Honolulu started training officers in crisis intervention in recent years, but only 58 officers have completed the training so far, according to the department’s latest strategic planning update. The pandemic interrupted an effort to train more officers, the department said.

The department also runs the Health Efficiency Long-term Partnerships program, which pairs officers with homeless outreach workers to help connect unsheltered people to services. 

Could Honolulu Adopt This Model?

Police responses to mental and behavioral health calls can sometimes devolve into violence or even death. 

Mental health cases make up 13% of use-of-force incidents, according to the Honolulu Police Department’s latest force report. And in recent years, incidents in which island police injured or killed a person in mental distress have made headlines.

Houseless person sleeps on the sidewalk on King Street near Keeaumoku Street during COVID-19 pandemic. August 23, 2020
Honolulu lacks stabilization beds and affordable housing. Cory Lum/Civil Beat

That includes a Waipahu man with schizophrenia who was killed by police in 2013, a man on methamphetamine who died in 2015 after officers pepper-sprayed him and shot him with a Taser and a man who suffered from paranoia killed by police in 2017 after he allegedly threatened officers with a knife.  

Even in a CAHOOTS model, police would still need to respond to situations involving a weapon or aggressive behavior, but Black said crisis workers do sometimes respond in tandem with police to help with de-escalation.  

In Alameda County, California, which started a modified version of CAHOOTS last year, the crisis workers respond alongside police officers. That collaboration is important for the safety of the mental health responders, according to Karl Sporer, the county’s emergency medical services director. 

My concern is everyone is jumping on the bandwagon of trying to take PD out of this equation, and there will be people who will get hurt who work for me,” he said.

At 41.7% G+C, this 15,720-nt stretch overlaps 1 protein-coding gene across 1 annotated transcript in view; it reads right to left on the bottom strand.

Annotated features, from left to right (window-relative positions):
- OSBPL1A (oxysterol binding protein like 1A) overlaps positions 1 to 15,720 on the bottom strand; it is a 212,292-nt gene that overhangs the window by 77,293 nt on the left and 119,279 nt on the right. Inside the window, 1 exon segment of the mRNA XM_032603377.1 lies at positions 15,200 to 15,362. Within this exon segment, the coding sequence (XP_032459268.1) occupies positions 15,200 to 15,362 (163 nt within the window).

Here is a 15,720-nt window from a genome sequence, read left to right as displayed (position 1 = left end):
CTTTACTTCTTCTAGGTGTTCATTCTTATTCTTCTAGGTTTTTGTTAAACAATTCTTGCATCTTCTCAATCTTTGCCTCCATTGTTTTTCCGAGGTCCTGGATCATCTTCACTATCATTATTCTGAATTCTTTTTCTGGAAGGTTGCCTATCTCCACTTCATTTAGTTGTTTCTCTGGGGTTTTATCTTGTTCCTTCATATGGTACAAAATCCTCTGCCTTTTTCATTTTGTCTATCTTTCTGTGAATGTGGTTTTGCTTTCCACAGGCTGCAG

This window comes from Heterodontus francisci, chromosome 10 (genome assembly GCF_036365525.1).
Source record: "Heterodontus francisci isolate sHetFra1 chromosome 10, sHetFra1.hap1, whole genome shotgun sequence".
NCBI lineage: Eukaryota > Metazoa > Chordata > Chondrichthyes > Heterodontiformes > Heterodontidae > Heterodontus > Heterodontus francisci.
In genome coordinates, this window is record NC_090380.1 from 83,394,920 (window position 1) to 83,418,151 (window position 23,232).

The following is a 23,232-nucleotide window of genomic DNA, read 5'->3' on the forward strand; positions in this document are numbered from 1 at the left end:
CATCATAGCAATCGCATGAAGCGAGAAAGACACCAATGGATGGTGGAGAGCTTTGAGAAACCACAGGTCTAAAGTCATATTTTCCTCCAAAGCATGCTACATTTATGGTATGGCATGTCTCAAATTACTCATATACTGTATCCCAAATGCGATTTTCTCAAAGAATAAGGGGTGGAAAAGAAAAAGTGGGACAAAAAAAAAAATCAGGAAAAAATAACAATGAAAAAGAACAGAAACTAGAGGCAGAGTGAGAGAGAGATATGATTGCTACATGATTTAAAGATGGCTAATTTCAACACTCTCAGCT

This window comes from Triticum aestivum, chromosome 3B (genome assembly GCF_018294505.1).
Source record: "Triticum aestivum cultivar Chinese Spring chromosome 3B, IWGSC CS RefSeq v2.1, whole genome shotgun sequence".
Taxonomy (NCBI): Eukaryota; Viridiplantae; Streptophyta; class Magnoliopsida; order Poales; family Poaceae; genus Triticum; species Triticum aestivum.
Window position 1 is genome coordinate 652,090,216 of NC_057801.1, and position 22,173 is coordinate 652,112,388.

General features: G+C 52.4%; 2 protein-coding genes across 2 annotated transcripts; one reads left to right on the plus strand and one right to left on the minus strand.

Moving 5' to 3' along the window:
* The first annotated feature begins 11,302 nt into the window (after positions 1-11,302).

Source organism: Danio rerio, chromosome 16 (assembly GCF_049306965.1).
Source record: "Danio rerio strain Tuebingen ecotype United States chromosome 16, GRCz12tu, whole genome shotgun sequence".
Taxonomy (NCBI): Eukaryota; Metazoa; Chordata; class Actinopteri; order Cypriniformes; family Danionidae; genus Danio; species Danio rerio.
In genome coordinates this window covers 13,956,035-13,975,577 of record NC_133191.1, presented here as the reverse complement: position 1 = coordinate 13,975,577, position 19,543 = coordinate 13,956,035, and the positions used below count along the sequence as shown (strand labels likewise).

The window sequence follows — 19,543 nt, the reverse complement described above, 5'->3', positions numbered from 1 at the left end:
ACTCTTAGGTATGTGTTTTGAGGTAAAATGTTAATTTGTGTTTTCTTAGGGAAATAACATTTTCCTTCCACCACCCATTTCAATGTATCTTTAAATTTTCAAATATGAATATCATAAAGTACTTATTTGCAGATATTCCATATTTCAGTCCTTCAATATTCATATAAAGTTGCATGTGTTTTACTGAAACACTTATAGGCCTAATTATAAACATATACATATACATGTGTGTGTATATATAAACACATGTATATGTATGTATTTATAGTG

Some mental health advocates in Honolulu also expressed support for the CAHOOTS concept but were concerned about crisis responder safety. 

It’s definitely a good option to explore,” said Alicia Rodriguez, a former HPD psychologist who is now in private practice. “The hard thing is it can go from zero to 60 really quick and a crisis worker isn’t comfortable with that.”

Another challenge in Honolulu is the lack of stabilization facilities and affordable housing for people in crisis, according to several advocates. So even if crisis workers were able to calm people down and get them to accept help, there are few places to bring them for long-term care. 

“We don’t have anywhere to take them,” said Kumi Macdonald, executive director of the National Alliance for Mental Illness Hawaii. “There really are no stabilization beds. There really is no place for them to go … If we don’t have a stabilization center, we can’t really do this project.” 

CAHOOTS’ strength is in being a facilitator for people in crisis, Black said. But without a place to bring people that will address their needs, the program would fail.  

“The only reason that CAHOOTS is as successful as we are at keeping folks away from jail or out of the hospital is because we have a network of other resources in our community to rely on,” Black said. 

“If we didn’t have those other resources available, we would just be helping cycle people through the hospital, and folks would still be going to jail. If a community like Honolulu is really considering mobile crisis (response) inspired by CAHOOTS, there also really needs to be an evaluation of what resources are lacking in the community for folks in crisis.”